Jing and Ning

February 29, 2008

It seems funny that out of all of the tools available on Web 2.0, I have been working for the past few days on the rhyming pair – Jing and Ning. I just wanted to share my experiences using them since I am a new user for both tools.

I decided to try out Jing to create a screencast for our collaborative class wiki project in EC&I 831. I had downloaded Jing a while ago, but hadn’t really found a suitable time to use it. I decided that I should try it out to show how to sign up to use Ning, which is a website where you can create your own social network based on a specific interest or focus. Since I had created my own Ning for my Major Digital Project, I thought it would be useful for my own development also.

I found that Jing was fairly easy to use. I read a few FAQ on the website and went through the “Getting Started Stuff“. I played around a few times just to get my microphone set properly and stop stuttering through it with the “uhs” and “ums” which were quite frequent! After the initial few hiccups, I got through the points I wanted and had used up the 5 minute limit for the screencast.

Some lessons learned though and the hard way. DO NOT embed this on a wiki. The screen size is huge and I ended up wiping out the menu on the page that lets you navigate and therefore edit the page – oops! I ended up doing a work around and renaming the page from social networks to social networking and adding the screencast as a link. The other issue I had was trying to figure out where my screencast was. Jing uses Screencast.com to host the items that people create. Once I figured that out, it is as easy as logging into Screencast.com and clicking on your project. Then at the bottom of that screen if you click on details, it displays the information for the URL, the embed code or to email it. In the end, it worked and I was inspired to add more information to the page and hope to add more when I can.

I hope to play more with screencasts and wanted to try out Camtasia Studios, however, that is not offered up free anymore, so it is back to the drawing board. Going to check out some of the ones listed on this site. If you have tried any out, I would be interested to hear your opinions on them.


Creative Commons

February 29, 2008

Thanks, Chris for sharing this – Sharing Creative Works: An illustrated Primer

This would be a great way to introduce students to Creative Commons and a discussion about plagiarism and copyright.

Dean Shareski presented in our EC&I 831 grad class on Feb 26 about building a research team through our network. I immensely enjoyed his presentation, as it really clarified what it is that I have been trying to do over the past couple of weeks in particular. I have been struggling a little bit in this class because I am no longer in the education field (though still love the profession and would be back in it if I could just teach without all of the politics and discipline issues). Finding an audience for what I am now passionate about, human resources, and understanding what my classmates are discussing during our class meetings and in their blogs is more challenging than I would have imagined. So I set the task for myself of trying to expand my network. I am now following a lot of blogs and started using Twitter more. I also branched out to try to find people in human resources in addition to the wonderful educators that I have networked with. After our class with Dean and then our class on the 27th where we discussed where everyone in the class was at, I really felt similar to Todd – that I am not alone and really looking at “who is in my network” (similar to what I felt after Sharon Peters’ presentation -see post).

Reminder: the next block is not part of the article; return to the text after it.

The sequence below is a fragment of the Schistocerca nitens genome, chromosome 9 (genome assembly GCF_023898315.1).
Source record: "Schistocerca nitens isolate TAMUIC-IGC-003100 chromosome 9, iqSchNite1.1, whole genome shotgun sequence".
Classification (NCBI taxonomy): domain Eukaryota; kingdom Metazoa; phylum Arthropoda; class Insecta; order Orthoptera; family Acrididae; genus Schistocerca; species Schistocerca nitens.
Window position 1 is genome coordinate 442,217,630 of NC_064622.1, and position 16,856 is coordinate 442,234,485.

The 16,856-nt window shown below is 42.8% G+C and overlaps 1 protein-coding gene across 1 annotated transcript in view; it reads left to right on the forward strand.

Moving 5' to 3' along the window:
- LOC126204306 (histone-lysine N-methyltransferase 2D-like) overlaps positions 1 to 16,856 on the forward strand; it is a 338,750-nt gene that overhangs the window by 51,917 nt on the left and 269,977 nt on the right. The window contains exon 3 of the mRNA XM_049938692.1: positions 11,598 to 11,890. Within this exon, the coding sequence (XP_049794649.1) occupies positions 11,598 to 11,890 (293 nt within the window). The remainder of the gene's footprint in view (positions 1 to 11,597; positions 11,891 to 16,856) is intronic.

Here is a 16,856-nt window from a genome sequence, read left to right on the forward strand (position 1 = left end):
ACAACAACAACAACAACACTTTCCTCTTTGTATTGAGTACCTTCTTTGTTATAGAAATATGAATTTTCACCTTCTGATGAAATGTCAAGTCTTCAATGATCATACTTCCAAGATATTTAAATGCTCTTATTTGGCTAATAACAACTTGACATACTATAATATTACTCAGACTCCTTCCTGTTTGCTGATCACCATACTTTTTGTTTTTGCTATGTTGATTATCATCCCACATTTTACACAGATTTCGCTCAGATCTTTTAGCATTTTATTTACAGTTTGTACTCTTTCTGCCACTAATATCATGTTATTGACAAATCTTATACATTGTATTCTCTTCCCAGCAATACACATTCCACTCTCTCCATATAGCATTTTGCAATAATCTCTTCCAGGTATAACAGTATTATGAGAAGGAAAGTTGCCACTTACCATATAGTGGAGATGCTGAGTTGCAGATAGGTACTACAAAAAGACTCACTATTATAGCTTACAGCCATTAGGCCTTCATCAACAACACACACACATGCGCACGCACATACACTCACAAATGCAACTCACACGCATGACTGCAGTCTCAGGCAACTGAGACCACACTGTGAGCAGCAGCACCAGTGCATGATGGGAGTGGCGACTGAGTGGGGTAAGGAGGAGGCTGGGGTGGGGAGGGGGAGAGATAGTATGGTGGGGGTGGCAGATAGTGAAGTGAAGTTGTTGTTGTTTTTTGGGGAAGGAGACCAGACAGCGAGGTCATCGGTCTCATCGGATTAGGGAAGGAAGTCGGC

Many of the subjects that Dean spoke to really meant something for me. Above all, I really think that his Big 5 Ideas are important enough for me to tack up beside my computer and remember every time I log-on.
1. Get personal and selfish (do something for yourself first and then worry about how you can use it professionally)
2. Professional Learning Community on steroids (network takes it to a new level)
3. Consider your commpost rating (ratio between commenting and posting to blogs – this one made me think – I read everyone elses and post to mine, but probably do not have a healthy ratio – something to work on that will help me build my community and my RSS feed’s value – see Ryan’s post)
4. Have fun (no problem there -technology and meeting/chatting with people is ALWAYS fun!! Love it)
5. share everything – (our blogs don’t have to be perfect, just share! I like this one because I am always thinking it should be earth shattering information I am typing out – not necessarily)

I think all of this boils down to the quote in Walter’s blog: “work smarter, not harder” and Alec’s quote during the presentation: “Faced with information overload, we have no alternative but pattern-recognition”. Why not use the network around us?

Friday Humour – life in the networked world – how my life has changed since becoming part of the network:

Duty Calls